Stitching 3 dimensional flowers is a strange mix of observational drawing, refined stitching and alchemy; the transition of the flat stitched petals freed from their background and applied to form a flower is slightly surreal. I developed this particular skill while making the Flora Embroideries, using the pansy to metamorphose into different forms to develop faces.
I had been asked by a regular Heart Space Studio student and volunteer, Libby Butler, to teach her to stitch a 3 dimensional pansy – her favourite flower, and knowing that she was a skilled embroiderer I agreed. What I did not know was if she could draw the flowers from life; this is the first essential stage as learning to select the colours and study the growth lines of the petals is most important to develop natural petal patterns – and looking really carefully to draw each petal really concentrates the mind for the stitching that follows.
Libby looked a little nervous when I handed her the jars of crayons after selecting her pansy – however after a nervous start she achieved a simple working drawing from which we could establish petal shapes and colourings, now to move to the fabrics….
Now to the fabrics – first a thin silk fabric was selected and the individual petals from the drawing were traced onto it in pencil, a light dye was then applied with a paintbrush to give a background colour.
When the dye was dry, a heat transfer fabric adhesive was ironed onto the back of the fabric and each petal was cut out and ironed onto a very fine silk gauze and placed in a small embroidery hoops ready for embroidery – the edge of the silk petal means that the stitches have very strong definition which will be needed later for cuttung out. The silks were matched to the drawing colours and using one strand only, the embroidery was started…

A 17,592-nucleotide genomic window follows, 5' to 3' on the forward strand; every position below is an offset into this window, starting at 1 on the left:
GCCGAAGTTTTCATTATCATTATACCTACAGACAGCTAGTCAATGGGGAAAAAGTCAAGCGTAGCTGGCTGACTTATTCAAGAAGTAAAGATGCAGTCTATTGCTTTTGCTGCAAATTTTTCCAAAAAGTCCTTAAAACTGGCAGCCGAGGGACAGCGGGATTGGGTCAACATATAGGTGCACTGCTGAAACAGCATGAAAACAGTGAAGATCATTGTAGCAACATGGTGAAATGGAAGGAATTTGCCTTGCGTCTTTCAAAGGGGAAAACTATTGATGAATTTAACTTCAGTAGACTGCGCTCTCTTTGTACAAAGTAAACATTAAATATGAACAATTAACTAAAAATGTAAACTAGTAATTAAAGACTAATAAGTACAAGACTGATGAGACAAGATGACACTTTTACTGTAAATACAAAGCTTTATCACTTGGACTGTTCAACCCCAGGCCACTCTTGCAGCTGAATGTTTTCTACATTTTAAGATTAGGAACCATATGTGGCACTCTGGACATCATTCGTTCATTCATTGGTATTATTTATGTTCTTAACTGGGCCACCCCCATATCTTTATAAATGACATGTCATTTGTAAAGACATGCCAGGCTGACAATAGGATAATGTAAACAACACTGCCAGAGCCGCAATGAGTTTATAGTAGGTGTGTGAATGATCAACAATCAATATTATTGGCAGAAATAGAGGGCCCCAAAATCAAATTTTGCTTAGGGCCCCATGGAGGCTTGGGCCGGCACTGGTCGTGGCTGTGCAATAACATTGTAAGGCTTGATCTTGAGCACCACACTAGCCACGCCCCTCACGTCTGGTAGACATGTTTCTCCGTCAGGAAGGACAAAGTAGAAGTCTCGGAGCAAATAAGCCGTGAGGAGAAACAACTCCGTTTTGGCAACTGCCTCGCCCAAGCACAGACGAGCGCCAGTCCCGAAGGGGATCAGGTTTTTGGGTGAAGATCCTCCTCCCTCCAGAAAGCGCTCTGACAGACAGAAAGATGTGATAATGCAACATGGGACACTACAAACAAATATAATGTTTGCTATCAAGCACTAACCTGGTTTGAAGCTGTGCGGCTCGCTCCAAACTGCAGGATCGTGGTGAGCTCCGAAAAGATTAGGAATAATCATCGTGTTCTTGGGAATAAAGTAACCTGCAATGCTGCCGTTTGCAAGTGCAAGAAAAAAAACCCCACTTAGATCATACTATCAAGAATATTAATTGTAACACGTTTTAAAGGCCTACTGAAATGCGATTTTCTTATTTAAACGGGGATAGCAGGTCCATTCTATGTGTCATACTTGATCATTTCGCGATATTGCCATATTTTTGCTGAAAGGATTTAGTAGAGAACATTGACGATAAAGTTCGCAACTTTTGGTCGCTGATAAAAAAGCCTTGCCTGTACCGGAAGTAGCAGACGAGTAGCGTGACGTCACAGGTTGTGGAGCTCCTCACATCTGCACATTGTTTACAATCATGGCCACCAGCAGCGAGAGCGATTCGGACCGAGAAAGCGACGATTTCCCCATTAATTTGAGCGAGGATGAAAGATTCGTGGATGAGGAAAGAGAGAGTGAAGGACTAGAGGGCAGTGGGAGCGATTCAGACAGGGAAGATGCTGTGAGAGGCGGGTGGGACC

Libby worked one whole petal (see above) by the end of the first day of the 2 day workshop, she then had 1 week to complete the rest of the petals…..she took the drawing home to work from – the drawing is what she is following not the real flower – this is why the drawing needs to be really carefully observed
On her return I found that she needed to work a fine blending thread over the transition between the dark purple and light yellow of the pansy to make it look natural but this was quickly achieved – attention needs to be given for the direction of all the stitches so that they follow the lines of growth of the petal – but it is easy to see in bi-coloured pansies.
Once the embroidery was complete, the back of the fabrics was once again bonded with heat transfer adhesive and each petal cut out leaving a small area of surrounding silk. Each petal was then pressed from the back while being stretched around the its edge, this sets the stitches and gives a very life – like undulation to the petal edge – but the stitching needs to be very dense to allow this to happen…..then taking courage in both hands the extra fabric is VERY carefully cut away – the bonding keeps the threads in place.
Now the flower formation can begin. On a fresh and final background fabric the original drawing was traced using a water-soluble pen, then each petal is embroidered into position starting from the back, only the middle area needs to be attached – the petals must be left free from the ground
The actual assembly does not take very long but it must be carefully structured so that each petal overlaps the one below it, the original drawing is again of vital importance to this process.
Eventually each petal is placed and the inside edges of the of the petals are is built up and over-sewn and a single central stitch finishes it – Da Da!